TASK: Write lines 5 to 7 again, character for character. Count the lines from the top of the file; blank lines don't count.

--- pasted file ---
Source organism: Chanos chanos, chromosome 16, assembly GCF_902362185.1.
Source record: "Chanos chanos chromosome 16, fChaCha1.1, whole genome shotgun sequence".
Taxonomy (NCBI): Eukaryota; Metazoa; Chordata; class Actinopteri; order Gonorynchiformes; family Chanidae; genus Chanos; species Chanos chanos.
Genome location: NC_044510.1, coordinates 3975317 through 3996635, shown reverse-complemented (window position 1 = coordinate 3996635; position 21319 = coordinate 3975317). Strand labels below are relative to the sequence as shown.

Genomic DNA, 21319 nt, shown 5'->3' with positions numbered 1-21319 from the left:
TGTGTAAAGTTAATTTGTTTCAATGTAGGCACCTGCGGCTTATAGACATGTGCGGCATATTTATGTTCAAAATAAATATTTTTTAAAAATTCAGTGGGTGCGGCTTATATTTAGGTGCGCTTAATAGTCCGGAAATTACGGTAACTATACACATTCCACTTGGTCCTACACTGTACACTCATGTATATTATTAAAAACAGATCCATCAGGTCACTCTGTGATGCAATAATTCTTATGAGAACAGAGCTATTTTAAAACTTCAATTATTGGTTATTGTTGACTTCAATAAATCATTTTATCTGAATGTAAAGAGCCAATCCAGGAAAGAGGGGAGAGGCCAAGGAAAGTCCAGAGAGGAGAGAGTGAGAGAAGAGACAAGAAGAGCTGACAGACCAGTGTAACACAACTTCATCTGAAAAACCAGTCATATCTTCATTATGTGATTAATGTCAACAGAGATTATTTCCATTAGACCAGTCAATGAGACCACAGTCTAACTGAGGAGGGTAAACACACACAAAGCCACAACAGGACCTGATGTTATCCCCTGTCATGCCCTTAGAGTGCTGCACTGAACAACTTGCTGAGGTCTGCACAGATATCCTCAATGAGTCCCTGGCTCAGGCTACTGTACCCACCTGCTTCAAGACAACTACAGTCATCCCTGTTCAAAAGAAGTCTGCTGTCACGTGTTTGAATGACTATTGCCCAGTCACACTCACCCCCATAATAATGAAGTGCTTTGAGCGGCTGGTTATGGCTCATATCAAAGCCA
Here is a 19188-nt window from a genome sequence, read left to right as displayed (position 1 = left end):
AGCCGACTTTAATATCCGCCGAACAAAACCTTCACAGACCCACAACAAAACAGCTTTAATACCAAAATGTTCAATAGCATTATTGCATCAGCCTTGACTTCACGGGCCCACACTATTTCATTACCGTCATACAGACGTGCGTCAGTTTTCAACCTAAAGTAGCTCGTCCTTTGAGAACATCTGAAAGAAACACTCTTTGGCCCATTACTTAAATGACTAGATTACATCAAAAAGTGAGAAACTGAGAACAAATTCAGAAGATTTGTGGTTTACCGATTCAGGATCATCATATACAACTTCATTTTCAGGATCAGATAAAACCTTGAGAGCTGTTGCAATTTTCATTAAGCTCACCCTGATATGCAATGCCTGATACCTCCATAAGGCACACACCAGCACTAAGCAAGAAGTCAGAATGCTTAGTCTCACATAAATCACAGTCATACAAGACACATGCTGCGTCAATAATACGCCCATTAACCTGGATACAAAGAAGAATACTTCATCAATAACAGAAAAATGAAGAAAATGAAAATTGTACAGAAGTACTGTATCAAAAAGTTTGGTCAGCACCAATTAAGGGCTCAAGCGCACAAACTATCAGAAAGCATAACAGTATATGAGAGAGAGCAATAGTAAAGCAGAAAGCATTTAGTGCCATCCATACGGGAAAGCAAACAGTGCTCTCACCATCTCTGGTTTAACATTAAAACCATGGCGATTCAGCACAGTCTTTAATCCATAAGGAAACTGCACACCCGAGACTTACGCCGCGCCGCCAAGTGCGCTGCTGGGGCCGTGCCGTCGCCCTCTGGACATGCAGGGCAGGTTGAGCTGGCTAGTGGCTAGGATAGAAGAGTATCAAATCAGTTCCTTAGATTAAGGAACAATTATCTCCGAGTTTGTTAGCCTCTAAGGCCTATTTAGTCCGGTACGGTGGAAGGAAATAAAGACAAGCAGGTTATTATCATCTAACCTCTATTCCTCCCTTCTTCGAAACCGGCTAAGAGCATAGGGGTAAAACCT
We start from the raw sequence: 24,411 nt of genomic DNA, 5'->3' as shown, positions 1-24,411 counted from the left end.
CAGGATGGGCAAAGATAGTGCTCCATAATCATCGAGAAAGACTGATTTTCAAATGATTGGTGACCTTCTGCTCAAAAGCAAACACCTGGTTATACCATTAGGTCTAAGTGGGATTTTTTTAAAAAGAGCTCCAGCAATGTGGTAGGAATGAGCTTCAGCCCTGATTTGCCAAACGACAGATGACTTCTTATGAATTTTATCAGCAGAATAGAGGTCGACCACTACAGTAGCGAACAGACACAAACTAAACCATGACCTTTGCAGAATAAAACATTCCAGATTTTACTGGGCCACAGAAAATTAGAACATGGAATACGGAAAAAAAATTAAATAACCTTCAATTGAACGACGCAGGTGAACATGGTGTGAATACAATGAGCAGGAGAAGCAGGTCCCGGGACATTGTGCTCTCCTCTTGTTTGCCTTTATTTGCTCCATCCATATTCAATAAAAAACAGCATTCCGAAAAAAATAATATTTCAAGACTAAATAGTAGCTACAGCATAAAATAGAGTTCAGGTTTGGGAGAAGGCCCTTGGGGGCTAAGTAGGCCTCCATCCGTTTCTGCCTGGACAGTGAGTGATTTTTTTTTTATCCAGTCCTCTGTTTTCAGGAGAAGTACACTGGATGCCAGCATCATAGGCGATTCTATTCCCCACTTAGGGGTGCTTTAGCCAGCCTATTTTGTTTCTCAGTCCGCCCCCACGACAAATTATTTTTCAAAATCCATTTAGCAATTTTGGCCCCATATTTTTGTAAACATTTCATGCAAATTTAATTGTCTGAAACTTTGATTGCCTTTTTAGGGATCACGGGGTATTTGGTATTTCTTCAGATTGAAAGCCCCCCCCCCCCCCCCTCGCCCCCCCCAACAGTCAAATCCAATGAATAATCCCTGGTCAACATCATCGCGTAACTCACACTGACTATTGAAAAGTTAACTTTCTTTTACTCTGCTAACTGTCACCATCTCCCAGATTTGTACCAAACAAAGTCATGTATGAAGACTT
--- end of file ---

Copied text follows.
Genomic DNA, 21319 nt, shown 5'->3' with positions numbered 1-21319 from the left:
TGTGTAAAGTTAATTTGTTTCAATGTAGGCACCTGCGGCTTATAGACATGTGCGGCATATTTATGTTCAAAATAAATATTTTTTAAAAATTCAGTGGGTGCGGCTTATATTTAGGTGCGCTTAATAGTCCGGAAATTACGGTAACTATACACATTCCACTTGGTCCTACACTGTACACTCATGTATATTATTAAAAACAGATCCATCAGGTCACTCTGTGATGCAATAATTCTTATGAGAACAGAGCTATTTTAAAACTTCAATTATTGGTTATTGTTGACTTCAATAAATCATTTTATCTGAATGTAAAGAGCCAATCCAGGAAAGAGGGGAGAGGCCAAGGAAAGTCCAGAGAGGAGAGAGTGAGAGAAGAGACAAGAAGAGCTGACAGACCAGTGTAACACAACTTCATCTGAAAAACCAGTCATATCTTCATTATGTGATTAATGTCAACAGAGATTATTTCCATTAGACCAGTCAATGAGACCACAGTCTAACTGAGGAGGGTAAACACACACAAAGCCACAACAGGACCTGATGTTATCCCCTGTCATGCCCTTAGAGTGCTGCACTGAACAACTTGCTGAGGTCTGCACAGATATCCTCAATGAGTCCCTGGCTCAGGCTACTGTACCCACCTGCTTCAAGACAACTACAGTCATCCCTGTTCAAAAGAAGTCTGCTGTCACGTGTTTGAATGACTATTGCCCAGTCACACTCACCCCCATAATAATGAAGTGCTTTGAGCGGCTGGTTATGGCTCATATCAAAGCCA
Here is a 19188-nt window from a genome sequence, read left to right as displayed (position 1 = left end):